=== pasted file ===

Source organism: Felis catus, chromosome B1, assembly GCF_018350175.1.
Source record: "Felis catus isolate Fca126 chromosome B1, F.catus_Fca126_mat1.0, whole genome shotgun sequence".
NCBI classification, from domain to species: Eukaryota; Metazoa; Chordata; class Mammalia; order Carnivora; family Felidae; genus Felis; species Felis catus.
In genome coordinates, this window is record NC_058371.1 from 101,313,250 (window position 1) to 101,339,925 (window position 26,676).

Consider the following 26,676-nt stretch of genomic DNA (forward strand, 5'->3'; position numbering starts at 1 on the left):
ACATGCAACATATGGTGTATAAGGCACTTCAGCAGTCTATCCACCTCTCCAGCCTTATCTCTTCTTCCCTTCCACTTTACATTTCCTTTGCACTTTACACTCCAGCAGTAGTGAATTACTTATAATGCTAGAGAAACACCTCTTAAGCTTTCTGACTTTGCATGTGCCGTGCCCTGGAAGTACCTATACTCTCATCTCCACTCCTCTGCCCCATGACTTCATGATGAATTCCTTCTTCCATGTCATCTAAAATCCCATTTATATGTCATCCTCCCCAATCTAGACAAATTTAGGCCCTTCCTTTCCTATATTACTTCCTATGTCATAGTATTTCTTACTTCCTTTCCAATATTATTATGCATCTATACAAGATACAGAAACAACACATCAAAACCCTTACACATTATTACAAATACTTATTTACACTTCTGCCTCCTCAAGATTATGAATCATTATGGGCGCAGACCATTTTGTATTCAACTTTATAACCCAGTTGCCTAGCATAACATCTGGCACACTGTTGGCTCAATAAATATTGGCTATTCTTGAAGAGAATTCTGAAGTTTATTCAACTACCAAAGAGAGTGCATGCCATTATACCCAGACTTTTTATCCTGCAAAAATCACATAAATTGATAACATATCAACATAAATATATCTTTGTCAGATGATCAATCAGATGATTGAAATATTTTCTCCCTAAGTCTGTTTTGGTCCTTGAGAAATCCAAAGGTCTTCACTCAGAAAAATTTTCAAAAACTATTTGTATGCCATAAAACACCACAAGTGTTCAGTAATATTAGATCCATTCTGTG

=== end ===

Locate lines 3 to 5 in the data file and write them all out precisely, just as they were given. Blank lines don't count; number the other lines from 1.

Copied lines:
NCBI classification, from domain to species: Eukaryota; Metazoa; Chordata; class Mammalia; order Carnivora; family Felidae; genus Felis; species Felis catus.
In genome coordinates, this window is record NC_058371.1 from 101,313,250 (window position 1) to 101,339,925 (window position 26,676).

Consider the following 26,676-nt stretch of genomic DNA (forward strand, 5'->3'; position numbering starts at 1 on the left):